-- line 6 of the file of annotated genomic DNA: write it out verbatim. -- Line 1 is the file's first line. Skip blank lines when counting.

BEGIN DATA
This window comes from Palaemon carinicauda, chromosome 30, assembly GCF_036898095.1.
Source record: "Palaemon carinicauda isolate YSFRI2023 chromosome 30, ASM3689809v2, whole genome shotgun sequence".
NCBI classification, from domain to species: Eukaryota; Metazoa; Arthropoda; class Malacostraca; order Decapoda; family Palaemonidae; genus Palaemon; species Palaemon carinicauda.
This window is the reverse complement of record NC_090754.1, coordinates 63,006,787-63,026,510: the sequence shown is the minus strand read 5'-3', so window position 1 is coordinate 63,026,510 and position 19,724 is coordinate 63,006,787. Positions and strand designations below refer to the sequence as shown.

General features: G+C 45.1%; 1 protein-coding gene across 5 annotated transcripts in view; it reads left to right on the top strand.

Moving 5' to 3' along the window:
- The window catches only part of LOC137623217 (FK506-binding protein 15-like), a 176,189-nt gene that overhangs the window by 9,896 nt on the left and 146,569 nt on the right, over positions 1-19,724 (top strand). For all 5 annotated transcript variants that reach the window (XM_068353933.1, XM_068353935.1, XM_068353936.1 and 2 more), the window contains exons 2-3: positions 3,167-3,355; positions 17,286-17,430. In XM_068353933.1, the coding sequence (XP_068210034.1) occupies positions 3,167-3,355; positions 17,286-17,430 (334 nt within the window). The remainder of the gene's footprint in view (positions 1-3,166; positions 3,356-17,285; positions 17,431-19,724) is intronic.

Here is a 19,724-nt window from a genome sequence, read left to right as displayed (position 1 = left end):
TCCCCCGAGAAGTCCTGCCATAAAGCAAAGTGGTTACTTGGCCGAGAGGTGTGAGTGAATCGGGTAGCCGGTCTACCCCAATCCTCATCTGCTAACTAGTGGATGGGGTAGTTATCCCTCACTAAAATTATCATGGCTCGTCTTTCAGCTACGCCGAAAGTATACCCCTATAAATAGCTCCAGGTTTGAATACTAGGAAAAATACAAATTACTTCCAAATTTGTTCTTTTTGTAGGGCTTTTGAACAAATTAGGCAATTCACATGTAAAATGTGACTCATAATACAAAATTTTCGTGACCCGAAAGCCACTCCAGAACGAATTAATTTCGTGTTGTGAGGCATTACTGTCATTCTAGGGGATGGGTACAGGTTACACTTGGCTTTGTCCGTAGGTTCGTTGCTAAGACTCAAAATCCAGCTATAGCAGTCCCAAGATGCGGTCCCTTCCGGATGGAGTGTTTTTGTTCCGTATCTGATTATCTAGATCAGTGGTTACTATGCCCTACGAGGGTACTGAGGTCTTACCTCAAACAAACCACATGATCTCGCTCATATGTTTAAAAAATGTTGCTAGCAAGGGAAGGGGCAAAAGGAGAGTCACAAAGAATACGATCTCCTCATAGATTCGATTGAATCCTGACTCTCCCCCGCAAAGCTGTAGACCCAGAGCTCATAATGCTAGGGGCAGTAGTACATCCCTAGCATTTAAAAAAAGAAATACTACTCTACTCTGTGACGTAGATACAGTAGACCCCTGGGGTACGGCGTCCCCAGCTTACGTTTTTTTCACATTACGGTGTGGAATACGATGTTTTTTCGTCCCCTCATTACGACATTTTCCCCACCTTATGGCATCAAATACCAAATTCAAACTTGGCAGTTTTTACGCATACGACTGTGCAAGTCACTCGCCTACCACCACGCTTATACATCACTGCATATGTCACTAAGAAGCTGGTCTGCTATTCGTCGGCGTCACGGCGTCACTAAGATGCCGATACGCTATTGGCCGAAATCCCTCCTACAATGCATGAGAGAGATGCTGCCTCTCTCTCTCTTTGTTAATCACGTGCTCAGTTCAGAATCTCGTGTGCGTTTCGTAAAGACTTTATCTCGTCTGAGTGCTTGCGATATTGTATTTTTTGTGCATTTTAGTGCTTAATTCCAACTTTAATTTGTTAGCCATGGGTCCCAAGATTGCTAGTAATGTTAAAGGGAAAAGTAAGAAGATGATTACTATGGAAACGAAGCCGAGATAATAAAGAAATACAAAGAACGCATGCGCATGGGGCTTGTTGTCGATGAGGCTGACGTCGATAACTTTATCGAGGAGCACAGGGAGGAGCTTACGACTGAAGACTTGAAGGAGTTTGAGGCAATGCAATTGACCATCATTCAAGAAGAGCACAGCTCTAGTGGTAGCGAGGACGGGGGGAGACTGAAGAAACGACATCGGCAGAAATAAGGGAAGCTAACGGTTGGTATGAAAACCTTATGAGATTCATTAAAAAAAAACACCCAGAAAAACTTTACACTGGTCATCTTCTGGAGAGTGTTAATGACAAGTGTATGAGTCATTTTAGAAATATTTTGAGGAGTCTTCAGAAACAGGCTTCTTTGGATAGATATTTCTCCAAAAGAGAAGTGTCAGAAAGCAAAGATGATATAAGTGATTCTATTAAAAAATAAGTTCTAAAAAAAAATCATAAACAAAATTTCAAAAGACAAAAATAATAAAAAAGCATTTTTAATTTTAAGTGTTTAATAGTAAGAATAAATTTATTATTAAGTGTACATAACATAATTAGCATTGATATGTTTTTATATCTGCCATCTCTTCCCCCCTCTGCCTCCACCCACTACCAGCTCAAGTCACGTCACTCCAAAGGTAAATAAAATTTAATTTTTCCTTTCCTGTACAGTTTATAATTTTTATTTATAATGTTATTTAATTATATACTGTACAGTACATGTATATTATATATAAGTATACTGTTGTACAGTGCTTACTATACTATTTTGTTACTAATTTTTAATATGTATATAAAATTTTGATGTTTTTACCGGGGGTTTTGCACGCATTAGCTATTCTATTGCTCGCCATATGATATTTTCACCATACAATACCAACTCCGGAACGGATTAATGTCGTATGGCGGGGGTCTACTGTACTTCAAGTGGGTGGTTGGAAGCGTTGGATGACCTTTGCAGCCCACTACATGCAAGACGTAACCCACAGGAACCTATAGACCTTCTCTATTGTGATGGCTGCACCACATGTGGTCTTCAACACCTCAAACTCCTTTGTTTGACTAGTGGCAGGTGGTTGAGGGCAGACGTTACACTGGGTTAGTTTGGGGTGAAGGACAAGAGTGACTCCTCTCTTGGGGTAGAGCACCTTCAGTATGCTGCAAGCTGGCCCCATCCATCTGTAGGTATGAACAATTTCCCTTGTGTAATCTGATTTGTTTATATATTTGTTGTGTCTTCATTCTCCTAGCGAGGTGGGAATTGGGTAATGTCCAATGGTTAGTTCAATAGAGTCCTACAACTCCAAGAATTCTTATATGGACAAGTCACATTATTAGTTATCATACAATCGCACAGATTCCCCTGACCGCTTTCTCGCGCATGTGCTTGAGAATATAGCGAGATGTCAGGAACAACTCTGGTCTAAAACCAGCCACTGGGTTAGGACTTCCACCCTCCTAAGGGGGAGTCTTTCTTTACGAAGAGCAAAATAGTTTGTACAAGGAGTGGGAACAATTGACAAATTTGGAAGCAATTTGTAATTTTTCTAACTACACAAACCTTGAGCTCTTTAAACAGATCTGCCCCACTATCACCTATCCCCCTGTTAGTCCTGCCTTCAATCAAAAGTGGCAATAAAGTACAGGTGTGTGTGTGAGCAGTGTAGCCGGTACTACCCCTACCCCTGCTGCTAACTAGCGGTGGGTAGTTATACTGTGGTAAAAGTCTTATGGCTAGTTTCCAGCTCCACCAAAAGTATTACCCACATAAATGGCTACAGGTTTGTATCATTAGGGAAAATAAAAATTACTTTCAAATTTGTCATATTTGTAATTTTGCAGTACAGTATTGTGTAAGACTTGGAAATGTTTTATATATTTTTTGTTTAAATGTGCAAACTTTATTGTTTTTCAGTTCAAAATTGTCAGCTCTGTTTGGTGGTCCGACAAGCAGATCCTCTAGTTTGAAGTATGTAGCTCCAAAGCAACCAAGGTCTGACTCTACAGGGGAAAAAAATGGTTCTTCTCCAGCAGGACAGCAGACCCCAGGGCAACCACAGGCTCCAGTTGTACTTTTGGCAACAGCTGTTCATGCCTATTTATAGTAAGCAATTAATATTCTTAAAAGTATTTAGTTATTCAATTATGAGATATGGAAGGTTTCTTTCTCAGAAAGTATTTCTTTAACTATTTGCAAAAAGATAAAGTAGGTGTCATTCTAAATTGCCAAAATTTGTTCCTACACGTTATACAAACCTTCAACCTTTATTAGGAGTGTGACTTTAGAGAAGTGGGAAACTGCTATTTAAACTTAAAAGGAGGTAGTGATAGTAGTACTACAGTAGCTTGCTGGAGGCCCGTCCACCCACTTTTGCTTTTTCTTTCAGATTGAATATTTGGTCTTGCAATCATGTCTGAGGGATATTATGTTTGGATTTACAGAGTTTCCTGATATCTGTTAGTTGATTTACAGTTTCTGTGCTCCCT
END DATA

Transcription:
Moving 5' to 3' along the window: